JUNEAU (AP) -- Song Pak has studied pain from many sides -- as a martial arts master, a holistic healer and the victim of blows that brought him close to death.
''A personal experience with healing -- that's real knowledge,'' he said.
Pak, 40, is also a teacher, a video producer and the leader of Juneau's practitioners of Dzogchen, a form of Buddhism. Juneau has been his home since he left Russia in 1995, but he travels internationally to lead seminars and teach martial and healing arts.
Pak grew up speaking Japanese, Korean and Russian. His heritage is Korean but he spent his childhood in the Russian Far East. His parents and other Korean families were relocated by the Japanese and forced to ''pioneer'' Sakhalin Island when Japan invaded Korea, Eastern Russia and China before World War II. After the war, the region fell into the hands of the Soviet Union.
As a member of an ethnic minority, Pak faced discrimination growing up. He began studying martial arts out of necessity when he was 13.
''For self-defense,'' he said. ''It was a practical skill in Russia.''
He went on to study fencing and boxing as well as martial arts such as Tang Soo Do, Kiai Jitsu, karate and judo. Fascinated with movement and the body, he also took up yoga and a Korean practice called Tae Kyon.
''It's a martial art and a form of dance,'' he said. ''Many martial arts teach technique. This teaches you how to move.''
Pak also earned a degree in holistic medicine in Moscow, and began teaching and practicing massage, acupuncture and acupressure. In 1989, he invented a computer-based pulse diagnostic system that interprets a patient's pulse in accordance with traditional Chinese medicine. The pulse is read and analyzed, providing data on about a dozen different organs and systems.
In 1991, Pak saw tanks roll through the streets of Moscow as the Soviet Union collapsed. He moved back to the Far East to Vladivostok, near the borders of North Korea, China and Russia. A year later, as international relations opened up, Pak visited Juneau for the first time as part of a sister-city delegation.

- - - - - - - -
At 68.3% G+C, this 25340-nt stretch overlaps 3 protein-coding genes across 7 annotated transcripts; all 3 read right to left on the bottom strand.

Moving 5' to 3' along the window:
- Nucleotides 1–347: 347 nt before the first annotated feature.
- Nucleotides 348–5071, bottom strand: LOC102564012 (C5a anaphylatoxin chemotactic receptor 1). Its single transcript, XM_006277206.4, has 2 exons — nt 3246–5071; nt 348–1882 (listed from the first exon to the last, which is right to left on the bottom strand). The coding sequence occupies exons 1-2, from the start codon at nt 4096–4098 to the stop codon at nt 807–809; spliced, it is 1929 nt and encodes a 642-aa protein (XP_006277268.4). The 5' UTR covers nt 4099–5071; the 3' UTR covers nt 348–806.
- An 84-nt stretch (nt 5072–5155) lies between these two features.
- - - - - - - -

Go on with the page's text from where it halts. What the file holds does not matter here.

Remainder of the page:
Mike Ban, who teaches Tang Soo Do in Juneau, met Pak on that trip.
''We hit it off,'' Ban said. ''He had an English-Russian dictionary and we talked martial arts.''
The two became friends, and Ban helped Pak secure a U.S. patent on his diagnostic system. They've worked together in Tang Soo Do as well.
Pak's knowledge of pressure points and the human body makes him a gifted martial artist and healer, Ban said.
''Song is a complete martial artist in that sense,'' Ban said. ''That's part of the old ways: You should know how to put someone back together and help them, heal them as well as hurt them. I've seen him do it.''
In 1994, armed thugs attacked Pak in Moscow and severely beat him. He decided to move to Juneau, believing the beauty and nature would help him recover from his injuries.
''This is a really good healing place,'' he said.
Pak also began teaching Dzogchen, and yoga and Tae Kyon at JRC-The Alaska Club.
Pak said Dzogchen, which means ''great perfection,'' is an early Buddhist philosophy that originated in what is now the Afghanistan-Pakistan border region. Practitioners study the nature of the mind, spirit and body, striving for self-knowledge and constant presence and awareness.
Pak guides Dzogchen students using meditation and contemplation, yoga and the dance form and martial art Tae Kyon. Pak said movement is a tremendous teacher. In martial arts, understanding movement helps anticipate an opponent's actions, he said. In healing, movement and posture are valuable diagnostic tools.
Deep-tissue massage and acupressure are among Pak's specialties, and he's been exploring healing therapies that use light, color and sound. Pak said one technique includes bathing a patient with colored light to alter mood and enhance emotion.
Sound is an effective tool for a martial artist as well a healer. Vocalizing sounds enhances the power of a blow or the effectiveness of a parry. In self-defense, something as simple as shouting ''Stop'' or ''Hold it'' when blocking a punch or kick can rob the attack of some of its power, he said.
There are energetic properties to vowels and consonants, Pak said, and sounds can help treat emotional and physical conditions. Pak voiced a long, rolling ''R.'' Making that sound can help alleviate anxiety, he said. Voicing a buzzing ''Z'' can help with grief.
Many physical ailments result from suppressing feelings and experiences and failing to resolve emotional issues, Pak said. Different parts of the body relate to different sides of unresolved psyche.
''Most problems are related to psychic twists,'' he said.
He's been generous with his time and knowledge since he's been in Juneau, said Liz Saya, who studied Dzogchen and Tae Kyon with Pak.
''My body is in the best shape it's been in years,'' she said. ''I've learned so much from him. Every night of the week he's got something going on. We're very lucky to have him here.''
Pak is planning to relocate to New York City next year. He's produced a series of instructional videos on the healing and martial arts, and he can expand his teaching and health practices in the city.
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